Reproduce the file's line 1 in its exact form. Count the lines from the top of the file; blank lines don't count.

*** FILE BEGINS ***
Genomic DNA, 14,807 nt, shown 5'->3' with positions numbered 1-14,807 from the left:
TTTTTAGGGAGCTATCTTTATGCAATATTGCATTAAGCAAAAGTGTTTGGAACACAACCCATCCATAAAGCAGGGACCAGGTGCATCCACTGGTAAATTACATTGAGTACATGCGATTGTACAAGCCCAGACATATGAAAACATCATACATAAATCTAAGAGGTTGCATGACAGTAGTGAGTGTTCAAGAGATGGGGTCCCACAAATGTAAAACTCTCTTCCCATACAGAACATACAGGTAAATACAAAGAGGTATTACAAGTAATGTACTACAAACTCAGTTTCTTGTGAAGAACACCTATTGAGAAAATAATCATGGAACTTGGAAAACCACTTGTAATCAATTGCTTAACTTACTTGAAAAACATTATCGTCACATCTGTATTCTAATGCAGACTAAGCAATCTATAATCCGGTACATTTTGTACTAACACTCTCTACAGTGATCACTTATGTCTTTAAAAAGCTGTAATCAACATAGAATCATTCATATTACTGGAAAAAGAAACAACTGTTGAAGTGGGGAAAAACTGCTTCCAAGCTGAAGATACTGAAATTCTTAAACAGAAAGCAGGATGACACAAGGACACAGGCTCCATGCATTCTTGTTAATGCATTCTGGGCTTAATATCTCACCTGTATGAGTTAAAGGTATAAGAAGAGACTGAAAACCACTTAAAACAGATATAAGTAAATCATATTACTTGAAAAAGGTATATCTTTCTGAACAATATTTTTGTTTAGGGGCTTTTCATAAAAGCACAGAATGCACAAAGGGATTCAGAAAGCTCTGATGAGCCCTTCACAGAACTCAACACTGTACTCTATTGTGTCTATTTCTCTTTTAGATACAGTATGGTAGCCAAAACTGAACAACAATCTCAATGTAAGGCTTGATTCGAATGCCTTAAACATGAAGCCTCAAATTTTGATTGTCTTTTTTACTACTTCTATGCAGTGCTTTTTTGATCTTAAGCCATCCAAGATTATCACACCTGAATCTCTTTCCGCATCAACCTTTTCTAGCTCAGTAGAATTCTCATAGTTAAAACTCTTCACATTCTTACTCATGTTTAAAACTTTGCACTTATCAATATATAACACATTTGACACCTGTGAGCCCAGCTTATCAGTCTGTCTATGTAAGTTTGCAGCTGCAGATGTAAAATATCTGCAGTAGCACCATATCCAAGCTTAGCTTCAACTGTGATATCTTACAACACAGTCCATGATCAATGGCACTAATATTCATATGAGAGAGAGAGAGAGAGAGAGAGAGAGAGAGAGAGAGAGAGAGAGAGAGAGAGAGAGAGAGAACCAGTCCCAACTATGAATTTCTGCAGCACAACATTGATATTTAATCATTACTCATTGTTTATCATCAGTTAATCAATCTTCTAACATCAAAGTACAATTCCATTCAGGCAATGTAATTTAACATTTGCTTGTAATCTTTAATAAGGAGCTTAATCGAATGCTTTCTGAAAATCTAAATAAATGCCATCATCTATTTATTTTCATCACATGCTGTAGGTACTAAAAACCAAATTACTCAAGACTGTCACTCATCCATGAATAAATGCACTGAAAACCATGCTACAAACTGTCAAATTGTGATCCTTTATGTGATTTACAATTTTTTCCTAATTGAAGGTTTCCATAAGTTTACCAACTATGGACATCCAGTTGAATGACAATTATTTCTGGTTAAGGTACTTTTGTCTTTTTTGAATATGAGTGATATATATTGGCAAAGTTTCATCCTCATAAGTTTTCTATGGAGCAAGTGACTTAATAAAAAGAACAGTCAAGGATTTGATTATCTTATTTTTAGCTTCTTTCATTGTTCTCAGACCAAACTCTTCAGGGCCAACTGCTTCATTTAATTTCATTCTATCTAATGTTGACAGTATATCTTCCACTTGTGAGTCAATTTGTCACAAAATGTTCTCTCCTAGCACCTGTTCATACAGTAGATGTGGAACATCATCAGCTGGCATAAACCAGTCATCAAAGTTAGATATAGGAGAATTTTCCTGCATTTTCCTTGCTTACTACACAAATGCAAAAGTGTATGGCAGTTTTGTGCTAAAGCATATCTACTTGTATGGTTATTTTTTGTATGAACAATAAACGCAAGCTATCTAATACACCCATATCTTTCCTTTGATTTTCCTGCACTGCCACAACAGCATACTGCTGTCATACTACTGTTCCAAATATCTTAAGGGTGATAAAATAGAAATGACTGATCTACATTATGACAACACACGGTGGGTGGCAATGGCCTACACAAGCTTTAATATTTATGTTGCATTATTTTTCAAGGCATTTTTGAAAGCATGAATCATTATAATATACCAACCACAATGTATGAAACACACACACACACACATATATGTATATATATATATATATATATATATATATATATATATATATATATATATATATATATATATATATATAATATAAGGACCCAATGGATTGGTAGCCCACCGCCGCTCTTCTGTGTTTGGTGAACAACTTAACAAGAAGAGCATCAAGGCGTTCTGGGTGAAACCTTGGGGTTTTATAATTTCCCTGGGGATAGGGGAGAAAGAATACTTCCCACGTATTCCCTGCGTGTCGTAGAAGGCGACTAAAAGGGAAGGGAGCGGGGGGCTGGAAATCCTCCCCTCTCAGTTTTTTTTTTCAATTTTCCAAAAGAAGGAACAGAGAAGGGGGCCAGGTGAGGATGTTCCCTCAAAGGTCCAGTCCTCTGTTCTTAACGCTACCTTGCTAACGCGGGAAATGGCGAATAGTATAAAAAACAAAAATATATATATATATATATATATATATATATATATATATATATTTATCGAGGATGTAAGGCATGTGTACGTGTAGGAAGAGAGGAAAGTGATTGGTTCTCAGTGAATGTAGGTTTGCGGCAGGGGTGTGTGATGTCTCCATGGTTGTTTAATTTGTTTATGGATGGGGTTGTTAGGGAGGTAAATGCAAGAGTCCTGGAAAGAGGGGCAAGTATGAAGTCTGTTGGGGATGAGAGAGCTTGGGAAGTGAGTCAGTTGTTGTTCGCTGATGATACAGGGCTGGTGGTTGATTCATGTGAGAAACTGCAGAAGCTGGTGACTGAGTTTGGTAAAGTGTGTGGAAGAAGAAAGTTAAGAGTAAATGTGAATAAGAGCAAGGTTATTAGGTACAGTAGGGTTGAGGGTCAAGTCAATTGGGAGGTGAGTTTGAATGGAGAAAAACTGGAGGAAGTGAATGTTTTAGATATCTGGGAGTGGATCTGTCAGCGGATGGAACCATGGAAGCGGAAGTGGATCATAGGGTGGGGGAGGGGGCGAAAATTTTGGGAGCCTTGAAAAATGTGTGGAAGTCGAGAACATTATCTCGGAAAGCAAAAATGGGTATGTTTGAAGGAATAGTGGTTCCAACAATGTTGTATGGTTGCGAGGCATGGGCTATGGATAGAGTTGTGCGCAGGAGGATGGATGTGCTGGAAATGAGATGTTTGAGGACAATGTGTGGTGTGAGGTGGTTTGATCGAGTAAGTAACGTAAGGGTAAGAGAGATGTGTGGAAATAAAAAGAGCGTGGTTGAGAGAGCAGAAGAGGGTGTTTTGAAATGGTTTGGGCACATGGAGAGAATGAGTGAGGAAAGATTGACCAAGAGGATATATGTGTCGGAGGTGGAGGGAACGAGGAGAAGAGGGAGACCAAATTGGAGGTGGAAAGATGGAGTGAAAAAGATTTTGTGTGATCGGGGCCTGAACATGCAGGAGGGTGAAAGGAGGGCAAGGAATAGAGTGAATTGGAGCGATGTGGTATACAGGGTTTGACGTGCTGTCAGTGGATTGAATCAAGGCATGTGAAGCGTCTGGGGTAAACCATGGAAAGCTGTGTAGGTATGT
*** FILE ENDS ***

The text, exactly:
Genomic DNA, 14,807 nt, shown 5'->3' with positions numbered 1-14,807 from the left: